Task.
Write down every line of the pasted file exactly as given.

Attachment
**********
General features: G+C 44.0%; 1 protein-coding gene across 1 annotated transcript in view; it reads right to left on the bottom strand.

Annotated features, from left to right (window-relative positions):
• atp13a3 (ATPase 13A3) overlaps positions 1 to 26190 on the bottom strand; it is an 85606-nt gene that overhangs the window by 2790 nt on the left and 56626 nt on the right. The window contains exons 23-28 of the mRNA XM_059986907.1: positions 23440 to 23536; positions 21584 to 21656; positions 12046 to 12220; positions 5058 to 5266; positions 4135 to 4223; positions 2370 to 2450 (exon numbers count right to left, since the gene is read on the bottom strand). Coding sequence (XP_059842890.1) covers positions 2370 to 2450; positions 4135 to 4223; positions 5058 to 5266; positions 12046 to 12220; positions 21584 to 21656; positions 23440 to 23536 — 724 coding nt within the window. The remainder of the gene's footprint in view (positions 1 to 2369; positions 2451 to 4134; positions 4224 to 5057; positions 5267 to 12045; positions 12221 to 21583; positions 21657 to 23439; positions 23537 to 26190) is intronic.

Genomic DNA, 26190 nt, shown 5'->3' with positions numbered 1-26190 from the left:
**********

General features: G+C 44.0%; 1 protein-coding gene across 1 annotated transcript in view; it reads right to left on the bottom strand.

Annotated features, from left to right (window-relative positions):
• atp13a3 (ATPase 13A3) overlaps positions 1 to 26190 on the bottom strand; it is an 85606-nt gene that overhangs the window by 2790 nt on the left and 56626 nt on the right. The window contains exons 23-28 of the mRNA XM_059986907.1: positions 23440 to 23536; positions 21584 to 21656; positions 12046 to 12220; positions 5058 to 5266; positions 4135 to 4223; positions 2370 to 2450 (exon numbers count right to left, since the gene is read on the bottom strand). Coding sequence (XP_059842890.1) covers positions 2370 to 2450; positions 4135 to 4223; positions 5058 to 5266; positions 12046 to 12220; positions 21584 to 21656; positions 23440 to 23536 — 724 coding nt within the window. The remainder of the gene's footprint in view (positions 1 to 2369; positions 2451 to 4134; positions 4224 to 5057; positions 5267 to 12045; positions 12221 to 21583; positions 21657 to 23439; positions 23537 to 26190) is intronic.

Genomic DNA, 26190 nt, shown 5'->3' with positions numbered 1-26190 from the left: